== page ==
We were honored to participate in the creation of the awards which were given out this year. Using an Eggbot, we plotted the Open Source Award design onto lightbulbs which were integrated into the awards which were given out on stage. Additionally, the award recipients are each receiving an Eggbot. It is exciting and fitting that this year’s award is itself open source hardware which works on open source software and was created using open source tools.
Top photo by Sarah Novotny.
Adrian Secord, who wrote the stippling algorithm used in our own StippleGen program, has now published a brand new iPhone app, SnapDot, that can instantly turn your pictures into stipple drawings, including colored stipple drawings. That is pretty neat indeed.
Whoa! What the heck is that?
It turns out that it’s a flying testbed for new gear-driven turbofan jet engines being developed by Pratt & Whitney. While much can be done on fixed test stands, this lets them test the engines on a real aircraft at high altitude and under a wide variety of environmental conditions.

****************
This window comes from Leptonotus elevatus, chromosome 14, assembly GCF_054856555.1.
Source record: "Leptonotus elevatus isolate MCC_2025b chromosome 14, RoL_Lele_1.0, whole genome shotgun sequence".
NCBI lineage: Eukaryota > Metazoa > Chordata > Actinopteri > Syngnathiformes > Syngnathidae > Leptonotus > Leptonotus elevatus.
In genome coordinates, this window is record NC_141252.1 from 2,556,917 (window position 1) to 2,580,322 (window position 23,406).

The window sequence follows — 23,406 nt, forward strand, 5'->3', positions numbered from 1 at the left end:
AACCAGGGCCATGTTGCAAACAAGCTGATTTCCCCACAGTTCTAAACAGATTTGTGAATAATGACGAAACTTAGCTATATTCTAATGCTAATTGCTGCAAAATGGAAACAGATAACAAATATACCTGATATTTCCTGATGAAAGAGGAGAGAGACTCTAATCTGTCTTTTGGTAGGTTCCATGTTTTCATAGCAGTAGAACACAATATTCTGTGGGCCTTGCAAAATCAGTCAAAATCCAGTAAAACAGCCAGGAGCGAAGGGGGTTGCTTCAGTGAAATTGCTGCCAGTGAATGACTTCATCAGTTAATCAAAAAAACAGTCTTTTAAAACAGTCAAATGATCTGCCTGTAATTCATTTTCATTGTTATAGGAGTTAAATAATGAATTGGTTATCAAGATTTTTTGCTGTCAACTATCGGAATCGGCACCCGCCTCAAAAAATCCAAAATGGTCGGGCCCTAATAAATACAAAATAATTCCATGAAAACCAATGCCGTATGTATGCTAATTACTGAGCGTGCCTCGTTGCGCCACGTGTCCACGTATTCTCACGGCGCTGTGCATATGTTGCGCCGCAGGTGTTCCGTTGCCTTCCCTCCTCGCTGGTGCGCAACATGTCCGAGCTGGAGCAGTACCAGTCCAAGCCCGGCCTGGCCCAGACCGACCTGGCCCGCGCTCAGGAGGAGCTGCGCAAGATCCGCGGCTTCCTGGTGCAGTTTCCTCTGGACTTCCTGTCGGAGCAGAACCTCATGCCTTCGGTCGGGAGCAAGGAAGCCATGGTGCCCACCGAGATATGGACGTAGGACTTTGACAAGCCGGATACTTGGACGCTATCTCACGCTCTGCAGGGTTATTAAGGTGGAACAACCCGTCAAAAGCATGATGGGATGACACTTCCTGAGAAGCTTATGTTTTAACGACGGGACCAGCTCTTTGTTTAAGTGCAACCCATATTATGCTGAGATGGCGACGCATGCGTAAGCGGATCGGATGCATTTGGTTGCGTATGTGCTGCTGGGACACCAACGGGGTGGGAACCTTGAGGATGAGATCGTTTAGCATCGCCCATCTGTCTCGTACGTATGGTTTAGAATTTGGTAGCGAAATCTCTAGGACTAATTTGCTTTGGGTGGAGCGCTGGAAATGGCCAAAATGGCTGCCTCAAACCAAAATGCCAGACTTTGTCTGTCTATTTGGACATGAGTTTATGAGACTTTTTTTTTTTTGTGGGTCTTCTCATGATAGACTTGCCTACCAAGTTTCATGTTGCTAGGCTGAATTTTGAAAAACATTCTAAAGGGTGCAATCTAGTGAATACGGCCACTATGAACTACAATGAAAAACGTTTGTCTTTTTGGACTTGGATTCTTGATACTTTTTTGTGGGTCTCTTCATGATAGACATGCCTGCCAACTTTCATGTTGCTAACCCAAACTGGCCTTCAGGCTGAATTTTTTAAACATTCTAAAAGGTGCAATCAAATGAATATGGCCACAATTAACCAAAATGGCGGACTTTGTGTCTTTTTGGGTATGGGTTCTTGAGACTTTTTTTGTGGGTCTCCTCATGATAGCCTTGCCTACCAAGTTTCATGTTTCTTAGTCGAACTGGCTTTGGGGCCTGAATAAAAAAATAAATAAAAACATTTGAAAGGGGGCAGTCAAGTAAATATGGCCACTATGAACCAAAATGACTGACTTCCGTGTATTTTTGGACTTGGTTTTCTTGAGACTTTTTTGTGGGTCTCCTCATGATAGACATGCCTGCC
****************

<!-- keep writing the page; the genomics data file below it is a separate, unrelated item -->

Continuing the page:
The little engine under test above— destined for smaller regional jets —is mounted to a “stub wing” on a specially-modified Boeing 747SP. That’s the same short-body model of 747 that NASA adapted for the SOFIA aircraft-based telescope. This particular aircraft is a full-time testbed at Pratt & Whitney; its main engines are larger versions of the little one under test.
These new gear-driven engines are interesting on their own; a gearbox between the main fan and the turbine allows each side to run at a more optimal speed, and promises a significant increase in overall efficiency.
Link: Test Flights Start for Titanium-Blade Engine @ Design News.
For more photos, take a look here: PurePower Engine photos